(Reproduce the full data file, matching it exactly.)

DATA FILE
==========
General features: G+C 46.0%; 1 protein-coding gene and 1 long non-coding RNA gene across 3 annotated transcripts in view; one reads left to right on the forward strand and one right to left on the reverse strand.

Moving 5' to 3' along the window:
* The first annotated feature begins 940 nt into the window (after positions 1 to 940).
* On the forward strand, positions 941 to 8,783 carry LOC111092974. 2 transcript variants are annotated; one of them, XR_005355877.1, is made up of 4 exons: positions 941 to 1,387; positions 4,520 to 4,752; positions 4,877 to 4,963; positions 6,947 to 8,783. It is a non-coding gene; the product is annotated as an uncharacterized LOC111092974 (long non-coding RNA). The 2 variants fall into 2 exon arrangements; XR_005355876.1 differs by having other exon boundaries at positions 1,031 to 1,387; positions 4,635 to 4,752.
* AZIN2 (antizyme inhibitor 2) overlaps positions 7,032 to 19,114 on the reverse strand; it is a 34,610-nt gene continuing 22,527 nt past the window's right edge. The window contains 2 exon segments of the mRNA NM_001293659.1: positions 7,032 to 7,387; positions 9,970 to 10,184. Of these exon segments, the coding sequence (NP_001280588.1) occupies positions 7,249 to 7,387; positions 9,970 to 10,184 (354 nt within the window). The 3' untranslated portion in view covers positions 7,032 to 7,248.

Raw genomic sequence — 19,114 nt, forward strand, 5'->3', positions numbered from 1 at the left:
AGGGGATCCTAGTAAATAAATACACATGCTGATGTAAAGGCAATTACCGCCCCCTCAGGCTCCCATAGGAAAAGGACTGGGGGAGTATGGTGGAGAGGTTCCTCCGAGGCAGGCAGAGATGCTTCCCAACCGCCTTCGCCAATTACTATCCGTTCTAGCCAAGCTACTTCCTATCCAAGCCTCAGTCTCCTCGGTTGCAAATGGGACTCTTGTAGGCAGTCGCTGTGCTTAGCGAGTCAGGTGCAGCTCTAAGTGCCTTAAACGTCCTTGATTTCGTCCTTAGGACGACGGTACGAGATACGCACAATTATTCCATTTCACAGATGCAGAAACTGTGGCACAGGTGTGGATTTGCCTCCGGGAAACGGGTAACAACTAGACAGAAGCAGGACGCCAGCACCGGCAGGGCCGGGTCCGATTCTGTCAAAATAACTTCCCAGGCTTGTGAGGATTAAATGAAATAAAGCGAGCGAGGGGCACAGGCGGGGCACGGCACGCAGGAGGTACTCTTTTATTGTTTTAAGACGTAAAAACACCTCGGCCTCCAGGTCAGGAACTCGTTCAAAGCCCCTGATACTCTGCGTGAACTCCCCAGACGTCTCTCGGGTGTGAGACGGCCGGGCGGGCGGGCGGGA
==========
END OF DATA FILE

General features: G+C 46.0%; 1 protein-coding gene and 1 long non-coding RNA gene across 3 annotated transcripts in view; one reads left to right on the forward strand and one right to left on the reverse strand.

Moving 5' to 3' along the window:
* The first annotated feature begins 940 nt into the window (after positions 1 to 940).
* On the forward strand, positions 941 to 8,783 carry LOC111092974. 2 transcript variants are annotated; one of them, XR_005355877.1, is made up of 4 exons: positions 941 to 1,387; positions 4,520 to 4,752; positions 4,877 to 4,963; positions 6,947 to 8,783. It is a non-coding gene; the product is annotated as an uncharacterized LOC111092974 (long non-coding RNA). The 2 variants fall into 2 exon arrangements; XR_005355876.1 differs by having other exon boundaries at positions 1,031 to 1,387; positions 4,635 to 4,752.
* AZIN2 (antizyme inhibitor 2) overlaps positions 7,032 to 19,114 on the reverse strand; it is a 34,610-nt gene continuing 22,527 nt past the window's right edge. The window contains 2 exon segments of the mRNA NM_001293659.1: positions 7,032 to 7,387; positions 9,970 to 10,184. Of these exon segments, the coding sequence (NP_001280588.1) occupies positions 7,249 to 7,387; positions 9,970 to 10,184 (354 nt within the window). The 3' untranslated portion in view covers positions 7,032 to 7,248.

Raw genomic sequence — 19,114 nt, forward strand, 5'->3', positions numbered from 1 at the left:
AGGGGATCCTAGTAAATAAATACACATGCTGATGTAAAGGCAATTACCGCCCCCTCAGGCTCCCATAGGAAAAGGACTGGGGGAGTATGGTGGAGAGGTTCCTCCGAGGCAGGCAGAGATGCTTCCCAACCGCCTTCGCCAATTACTATCCGTTCTAGCCAAGCTACTTCCTATCCAAGCCTCAGTCTCCTCGGTTGCAAATGGGACTCTTGTAGGCAGTCGCTGTGCTTAGCGAGTCAGGTGCAGCTCTAAGTGCCTTAAACGTCCTTGATTTCGTCCTTAGGACGACGGTACGAGATACGCACAATTATTCCATTTCACAGATGCAGAAACTGTGGCACAGGTGTGGATTTGCCTCCGGGAAACGGGTAACAACTAGACAGAAGCAGGACGCCAGCACCGGCAGGGCCGGGTCCGATTCTGTCAAAATAACTTCCCAGGCTTGTGAGGATTAAATGAAATAAAGCGAGCGAGGGGCACAGGCGGGGCACGGCACGCAGGAGGTACTCTTTTATTGTTTTAAGACGTAAAAACACCTCGGCCTCCAGGTCAGGAACTCGTTCAAAGCCCCTGATACTCTGCGTGAACTCCCCAGACGTCTCTCGGGTGTGAGACGGCCGGGCGGGCGGGCGGGA